• RF was successful in discriminating between the two types of woody cover, with an overall accuracy and individual accuracy above 80%
  • RF was successful in differentiating between five tree species (both indigenous and alien) with individual accuracy values above 68%
  • low quantity disagreement and allocation disagreement scores asserted the robustness of the model.

Overall, the results of this study have shown the importance of new generation sensors in mapping and discriminating the distribution of trees on a landscape scale. Specifically, this study provides an understanding of alien and woody vegetation encroachment within the KZN SS, valuable for optimising relevant conservation management plans for restoration or maintenance of the grassland’s ecological integrity.


Competing interests

The authors declare that they have no financial or personal relationships which may have inappropriately influenced them in writing this article.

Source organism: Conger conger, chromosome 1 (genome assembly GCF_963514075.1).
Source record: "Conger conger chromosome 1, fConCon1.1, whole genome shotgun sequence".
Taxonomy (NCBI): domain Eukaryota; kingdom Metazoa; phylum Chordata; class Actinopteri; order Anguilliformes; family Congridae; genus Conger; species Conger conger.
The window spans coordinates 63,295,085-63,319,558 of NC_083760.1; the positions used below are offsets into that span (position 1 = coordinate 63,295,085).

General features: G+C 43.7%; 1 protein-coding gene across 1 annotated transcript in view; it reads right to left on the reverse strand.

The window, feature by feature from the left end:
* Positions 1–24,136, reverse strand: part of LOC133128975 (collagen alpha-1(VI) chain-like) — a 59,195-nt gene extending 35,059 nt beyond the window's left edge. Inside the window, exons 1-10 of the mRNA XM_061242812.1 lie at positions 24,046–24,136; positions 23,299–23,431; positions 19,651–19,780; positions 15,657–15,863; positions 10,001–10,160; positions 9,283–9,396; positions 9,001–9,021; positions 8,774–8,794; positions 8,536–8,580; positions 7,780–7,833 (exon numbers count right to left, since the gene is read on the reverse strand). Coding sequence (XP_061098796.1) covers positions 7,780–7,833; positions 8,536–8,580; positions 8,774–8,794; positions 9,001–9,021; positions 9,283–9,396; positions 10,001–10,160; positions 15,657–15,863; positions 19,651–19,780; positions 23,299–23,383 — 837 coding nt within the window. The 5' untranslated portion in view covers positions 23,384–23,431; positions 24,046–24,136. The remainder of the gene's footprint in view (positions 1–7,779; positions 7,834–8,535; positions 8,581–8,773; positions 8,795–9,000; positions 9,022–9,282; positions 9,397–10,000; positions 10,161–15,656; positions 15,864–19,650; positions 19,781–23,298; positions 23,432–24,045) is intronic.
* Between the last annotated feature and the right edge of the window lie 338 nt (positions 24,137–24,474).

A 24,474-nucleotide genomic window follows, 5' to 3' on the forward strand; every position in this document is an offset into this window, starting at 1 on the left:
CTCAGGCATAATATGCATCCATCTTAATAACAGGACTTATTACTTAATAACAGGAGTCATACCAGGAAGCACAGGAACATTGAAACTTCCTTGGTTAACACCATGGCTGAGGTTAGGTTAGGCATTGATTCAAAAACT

Authors’ contributions

J.O. conceptualised the research, wrote the original draft and prepared the manuscript for submission. O.M. conceptualised the research, advised on data collection, analysed the data and wrote the original and final drafts. M.R. conceptualised the research, advised on data analysis and wrote the original manuscript draft. N.H. wrote the original manuscript and collected and analysed the data. All authors provided equal input to the manuscript.